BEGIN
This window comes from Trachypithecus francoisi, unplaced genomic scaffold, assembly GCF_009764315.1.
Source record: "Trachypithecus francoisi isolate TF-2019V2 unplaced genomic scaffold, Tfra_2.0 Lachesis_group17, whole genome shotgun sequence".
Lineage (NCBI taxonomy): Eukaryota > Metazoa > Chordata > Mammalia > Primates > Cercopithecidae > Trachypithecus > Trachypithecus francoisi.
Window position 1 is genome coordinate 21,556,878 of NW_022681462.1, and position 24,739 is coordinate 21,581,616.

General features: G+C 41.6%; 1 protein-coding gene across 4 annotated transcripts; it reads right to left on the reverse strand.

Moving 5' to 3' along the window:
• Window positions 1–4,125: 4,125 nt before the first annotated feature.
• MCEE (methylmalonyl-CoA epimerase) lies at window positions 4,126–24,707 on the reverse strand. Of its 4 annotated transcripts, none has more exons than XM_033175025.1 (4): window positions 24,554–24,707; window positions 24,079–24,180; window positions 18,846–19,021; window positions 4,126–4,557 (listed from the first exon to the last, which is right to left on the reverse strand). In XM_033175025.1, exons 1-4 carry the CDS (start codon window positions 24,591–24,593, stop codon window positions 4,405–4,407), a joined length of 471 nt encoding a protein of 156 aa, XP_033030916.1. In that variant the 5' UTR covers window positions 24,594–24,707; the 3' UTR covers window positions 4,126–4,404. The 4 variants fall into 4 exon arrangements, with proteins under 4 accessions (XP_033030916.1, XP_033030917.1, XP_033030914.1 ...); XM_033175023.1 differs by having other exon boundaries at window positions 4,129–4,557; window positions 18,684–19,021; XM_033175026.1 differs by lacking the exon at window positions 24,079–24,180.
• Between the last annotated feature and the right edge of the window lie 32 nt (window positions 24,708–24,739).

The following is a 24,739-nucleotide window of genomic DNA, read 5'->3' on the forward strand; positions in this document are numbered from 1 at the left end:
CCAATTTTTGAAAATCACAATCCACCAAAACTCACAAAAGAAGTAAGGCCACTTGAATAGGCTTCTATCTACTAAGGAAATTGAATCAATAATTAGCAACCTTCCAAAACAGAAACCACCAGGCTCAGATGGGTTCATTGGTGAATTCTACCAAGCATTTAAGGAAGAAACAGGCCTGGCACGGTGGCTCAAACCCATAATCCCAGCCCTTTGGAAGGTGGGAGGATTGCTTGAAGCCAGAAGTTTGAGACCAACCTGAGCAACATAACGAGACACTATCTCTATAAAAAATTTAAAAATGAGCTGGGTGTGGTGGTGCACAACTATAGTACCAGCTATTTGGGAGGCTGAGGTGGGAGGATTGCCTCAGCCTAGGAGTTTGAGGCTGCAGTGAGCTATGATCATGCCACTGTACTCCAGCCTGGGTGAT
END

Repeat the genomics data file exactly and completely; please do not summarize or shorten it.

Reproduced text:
This window comes from Trachypithecus francoisi, unplaced genomic scaffold, assembly GCF_009764315.1.
Source record: "Trachypithecus francoisi isolate TF-2019V2 unplaced genomic scaffold, Tfra_2.0 Lachesis_group17, whole genome shotgun sequence".
Lineage (NCBI taxonomy): Eukaryota > Metazoa > Chordata > Mammalia > Primates > Cercopithecidae > Trachypithecus > Trachypithecus francoisi.
Window position 1 is genome coordinate 21,556,878 of NW_022681462.1, and position 24,739 is coordinate 21,581,616.

General features: G+C 41.6%; 1 protein-coding gene across 4 annotated transcripts; it reads right to left on the reverse strand.

Moving 5' to 3' along the window:
• Window positions 1–4,125: 4,125 nt before the first annotated feature.
• MCEE (methylmalonyl-CoA epimerase) lies at window positions 4,126–24,707 on the reverse strand. Of its 4 annotated transcripts, none has more exons than XM_033175025.1 (4): window positions 24,554–24,707; window positions 24,079–24,180; window positions 18,846–19,021; window positions 4,126–4,557 (listed from the first exon to the last, which is right to left on the reverse strand). In XM_033175025.1, exons 1-4 carry the CDS (start codon window positions 24,591–24,593, stop codon window positions 4,405–4,407), a joined length of 471 nt encoding a protein of 156 aa, XP_033030916.1. In that variant the 5' UTR covers window positions 24,594–24,707; the 3' UTR covers window positions 4,126–4,404. The 4 variants fall into 4 exon arrangements, with proteins under 4 accessions (XP_033030916.1, XP_033030917.1, XP_033030914.1 ...); XM_033175023.1 differs by having other exon boundaries at window positions 4,129–4,557; window positions 18,684–19,021; XM_033175026.1 differs by lacking the exon at window positions 24,079–24,180.
• Between the last annotated feature and the right edge of the window lie 32 nt (window positions 24,708–24,739).

The following is a 24,739-nucleotide window of genomic DNA, read 5'->3' on the forward strand; positions in this document are numbered from 1 at the left end:
CCAATTTTTGAAAATCACAATCCACCAAAACTCACAAAAGAAGTAAGGCCACTTGAATAGGCTTCTATCTACTAAGGAAATTGAATCAATAATTAGCAACCTTCCAAAACAGAAACCACCAGGCTCAGATGGGTTCATTGGTGAATTCTACCAAGCATTTAAGGAAGAAACAGGCCTGGCACGGTGGCTCAAACCCATAATCCCAGCCCTTTGGAAGGTGGGAGGATTGCTTGAAGCCAGAAGTTTGAGACCAACCTGAGCAACATAACGAGACACTATCTCTATAAAAAATTTAAAAATGAGCTGGGTGTGGTGGTGCACAACTATAGTACCAGCTATTTGGGAGGCTGAGGTGGGAGGATTGCCTCAGCCTAGGAGTTTGAGGCTGCAGTGAGCTATGATCATGCCACTGTACTCCAGCCTGGGTGAT